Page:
Corporate governance is rarely out of the business headlines. In spite of 25 years of an evolving corporate governance framework for UK listed companies, in the wake of any high profile collapse or breach, the finger of blame inevitably tends to etch out terms such as ‘management failure’, ‘domineering bosses’ or ‘toxic company culture’.
The UK’s FRC has published proposals for a streamlined Combined Code. One of the FRC’s key considerations was to attain an appropriate balance between principles, provisions and guidance, while retaining the Combined Code’s perceived strengths, particularly its ‘comply or explain’ approach.
In the UK, ‘comply or explain’ works satisfactorily as long as it is used responsibly. Among large, listed companies, most comply with provisions fully or ‘explain’ with regard to just one or two provisions. It is important when companies choose to explain that they make clear how they are applying the principle, the reason for the departure and whether it is likely to be temporary or not.
For boards to be effective, both individual and collective engagement – or how well they bring their collective experience and expertise to bear – are vital. That will include how well the board provides both challenge and support to the executive team. Perceptions of independence are important, particularly when it comes to complying with provisions within the Combined Code. However, independence of mind is really critical – board members must have the courage to ask difficult questions in a constructive manner.
Boards must make sure that they not only look good on paper, but that they operate effectively in practice. Disclosures in the annual report, should provide the starting point for effective engagement by leading investors with the board. A continually evolving corporate governance framework, with a strong focus on the stewardship code for investors as well as the national governance code, should assist in clarifying how this objective can be achieved.
This blog is an excerpt of an article “Evolving a corporate governance role that’s fit for purpose” which appears in the Winter 2018 edition of Board Agenda. The full article can be found here.
Whether a business achieves sustainable success for the benefit of its stakeholders and wider society is critically influenced both by the board’s decisions and, also very importantly, by how board members act in the boardroom.
Boardroom behaviour has a crucial impact on corporate culture since how the executive and non-executive directors treat each other reverberates across the organisation.
Four types of board culture
We have identified four different types of board culture based on a 2×2 matrix that considers the degree of support and challenge respectively that exists in the boardroom. Ideally, there will be an ‘engaged’ board with high levels of both, but alas the three other options are also found in practice and in their different ways each will hold the business back from achieving its full potential: the ‘cosy’ board with high support and low challenge; the ‘us and them’ board with low support and high challenge; and, the ‘semi-detached’ board offering neither challenge nor support.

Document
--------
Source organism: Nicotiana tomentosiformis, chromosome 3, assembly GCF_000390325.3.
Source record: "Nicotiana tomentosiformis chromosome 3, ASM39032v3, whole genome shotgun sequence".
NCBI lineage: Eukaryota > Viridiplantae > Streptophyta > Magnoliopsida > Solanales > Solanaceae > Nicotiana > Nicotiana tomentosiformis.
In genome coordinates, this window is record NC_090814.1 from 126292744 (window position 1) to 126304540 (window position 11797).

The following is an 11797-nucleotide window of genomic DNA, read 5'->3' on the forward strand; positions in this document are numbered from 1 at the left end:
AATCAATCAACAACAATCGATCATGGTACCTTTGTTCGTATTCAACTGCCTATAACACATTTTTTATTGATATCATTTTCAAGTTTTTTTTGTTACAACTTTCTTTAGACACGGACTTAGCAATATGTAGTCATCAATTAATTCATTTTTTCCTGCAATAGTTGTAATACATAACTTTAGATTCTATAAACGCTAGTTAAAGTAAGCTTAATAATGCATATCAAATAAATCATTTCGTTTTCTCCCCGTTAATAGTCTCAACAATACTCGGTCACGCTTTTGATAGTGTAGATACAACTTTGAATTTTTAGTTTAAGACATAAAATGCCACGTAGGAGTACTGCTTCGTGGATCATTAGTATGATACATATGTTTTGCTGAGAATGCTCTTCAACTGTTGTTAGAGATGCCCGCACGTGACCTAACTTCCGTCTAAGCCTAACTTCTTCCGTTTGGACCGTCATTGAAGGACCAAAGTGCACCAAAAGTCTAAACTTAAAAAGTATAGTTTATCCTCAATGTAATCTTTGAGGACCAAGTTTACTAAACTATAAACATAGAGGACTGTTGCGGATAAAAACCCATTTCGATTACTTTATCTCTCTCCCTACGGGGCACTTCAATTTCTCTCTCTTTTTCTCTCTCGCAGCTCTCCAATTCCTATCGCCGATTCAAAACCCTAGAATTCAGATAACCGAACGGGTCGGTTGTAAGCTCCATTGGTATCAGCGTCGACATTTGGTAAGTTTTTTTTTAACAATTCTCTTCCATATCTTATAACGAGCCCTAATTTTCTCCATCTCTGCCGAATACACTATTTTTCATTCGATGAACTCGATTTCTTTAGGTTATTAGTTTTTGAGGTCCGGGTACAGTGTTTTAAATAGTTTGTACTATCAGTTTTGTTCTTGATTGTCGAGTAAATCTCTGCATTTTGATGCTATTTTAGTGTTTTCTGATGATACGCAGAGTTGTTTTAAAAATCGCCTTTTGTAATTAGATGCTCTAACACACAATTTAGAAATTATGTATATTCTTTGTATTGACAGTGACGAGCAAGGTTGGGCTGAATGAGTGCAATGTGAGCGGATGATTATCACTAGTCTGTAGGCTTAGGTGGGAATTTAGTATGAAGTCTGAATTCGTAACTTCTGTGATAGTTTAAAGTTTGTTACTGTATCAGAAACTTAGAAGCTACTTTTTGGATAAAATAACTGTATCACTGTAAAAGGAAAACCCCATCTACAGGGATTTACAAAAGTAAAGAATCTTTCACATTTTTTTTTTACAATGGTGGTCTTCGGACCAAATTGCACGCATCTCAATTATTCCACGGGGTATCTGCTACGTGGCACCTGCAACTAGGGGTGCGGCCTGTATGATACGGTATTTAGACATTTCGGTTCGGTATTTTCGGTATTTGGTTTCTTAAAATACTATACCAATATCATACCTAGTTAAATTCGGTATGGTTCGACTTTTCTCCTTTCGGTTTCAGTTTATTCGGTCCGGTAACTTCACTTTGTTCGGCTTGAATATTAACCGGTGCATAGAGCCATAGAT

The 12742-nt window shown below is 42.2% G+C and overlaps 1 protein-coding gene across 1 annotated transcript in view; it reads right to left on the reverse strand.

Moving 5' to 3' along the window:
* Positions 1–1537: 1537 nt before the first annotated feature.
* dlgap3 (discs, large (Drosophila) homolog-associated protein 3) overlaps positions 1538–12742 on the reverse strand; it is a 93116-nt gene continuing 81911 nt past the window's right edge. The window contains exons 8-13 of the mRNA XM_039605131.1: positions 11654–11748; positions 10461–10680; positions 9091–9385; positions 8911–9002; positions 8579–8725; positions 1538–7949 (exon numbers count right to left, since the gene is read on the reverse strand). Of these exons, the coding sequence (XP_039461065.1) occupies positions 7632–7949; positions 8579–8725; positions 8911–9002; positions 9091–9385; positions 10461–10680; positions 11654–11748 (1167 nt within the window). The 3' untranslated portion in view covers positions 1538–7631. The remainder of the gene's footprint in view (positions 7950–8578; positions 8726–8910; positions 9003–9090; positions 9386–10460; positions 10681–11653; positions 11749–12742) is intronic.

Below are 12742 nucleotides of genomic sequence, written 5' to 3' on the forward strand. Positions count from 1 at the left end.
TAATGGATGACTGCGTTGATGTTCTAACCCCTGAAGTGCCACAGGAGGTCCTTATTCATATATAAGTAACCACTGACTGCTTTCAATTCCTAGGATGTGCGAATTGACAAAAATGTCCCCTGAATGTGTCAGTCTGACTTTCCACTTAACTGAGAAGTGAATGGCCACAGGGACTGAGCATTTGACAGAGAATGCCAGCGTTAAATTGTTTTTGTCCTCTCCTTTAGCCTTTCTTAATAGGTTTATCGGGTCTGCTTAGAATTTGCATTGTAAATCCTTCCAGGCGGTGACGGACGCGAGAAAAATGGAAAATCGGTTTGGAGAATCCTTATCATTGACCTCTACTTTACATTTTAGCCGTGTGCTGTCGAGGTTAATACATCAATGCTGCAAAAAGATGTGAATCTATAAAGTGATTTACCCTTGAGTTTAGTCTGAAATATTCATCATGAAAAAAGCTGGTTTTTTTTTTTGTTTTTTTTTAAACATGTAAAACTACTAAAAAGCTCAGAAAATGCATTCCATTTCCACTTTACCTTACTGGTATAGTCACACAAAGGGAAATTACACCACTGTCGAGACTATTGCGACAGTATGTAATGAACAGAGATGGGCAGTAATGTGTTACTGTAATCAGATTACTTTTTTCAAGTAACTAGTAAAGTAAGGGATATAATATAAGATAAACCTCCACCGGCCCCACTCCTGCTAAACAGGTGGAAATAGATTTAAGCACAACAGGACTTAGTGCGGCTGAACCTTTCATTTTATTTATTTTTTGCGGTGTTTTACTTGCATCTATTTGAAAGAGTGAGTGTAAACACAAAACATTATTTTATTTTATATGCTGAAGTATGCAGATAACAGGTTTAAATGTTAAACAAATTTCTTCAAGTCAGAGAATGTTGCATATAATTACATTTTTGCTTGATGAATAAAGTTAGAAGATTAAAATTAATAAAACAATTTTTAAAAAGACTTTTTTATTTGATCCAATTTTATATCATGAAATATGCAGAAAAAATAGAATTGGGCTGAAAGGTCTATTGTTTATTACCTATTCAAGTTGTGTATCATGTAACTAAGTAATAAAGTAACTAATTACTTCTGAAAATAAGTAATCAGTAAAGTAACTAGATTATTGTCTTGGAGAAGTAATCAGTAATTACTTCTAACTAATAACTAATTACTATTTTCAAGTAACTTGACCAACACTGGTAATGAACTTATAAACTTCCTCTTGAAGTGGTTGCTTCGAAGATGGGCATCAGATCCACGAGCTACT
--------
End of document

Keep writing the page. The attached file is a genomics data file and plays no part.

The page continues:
1. The ‘engaged’ board
There will be strong degrees of openness and trust between board members on an ‘engaged’ board with high-quality information made available to the board and its committees in a timely fashion. There will be no issues ‘off agenda’ and challenging situations will be discussed at an early stage of arising with the collective intelligence of the board being brought to bear in determining the best way forward. Board meetings will be well-structured with time allocated for discussion and clear decisions taken after. In addition to dealing with regular board issues, time will be set aside for an annual ‘away day’ to provide an opportunity to review progress towards achieving the longer-term strategy and to consider other issues requiring significant time for reflection and discussion. The board also needs to know when it would be helpful to have external advice to assist in making decisions possibly, for instance, on issues related to cyber security or wider aspects of technology.
Does your approach to risk management and seizing opportunities maximise your chance of being one of the winners or is it more likely that you will end up suffering a potentially existential threat to your business in the coming years? This is the big issue boards must address given the unusually high degree of change and uncertainty currently in the system which many feel is the ‘new normal’.
The current environment shaped by the cumulative impact of technological change, political instability and low levels of trust in business, looks set to create far more significant winners and losers than would occur in more steady state times. Whilst maintaining the core ability to identify, assess and manage risks effectively remain the hardy perennials, agility and resilience comes to the fore at such times. (more…)
Corporate culture has been high on the boardroom agenda in the UK in the past year at least partly due to the FRC’s well-received report on ‘Corporate Culture and the Role of Boards’.
Healthy culture essential for sustainable success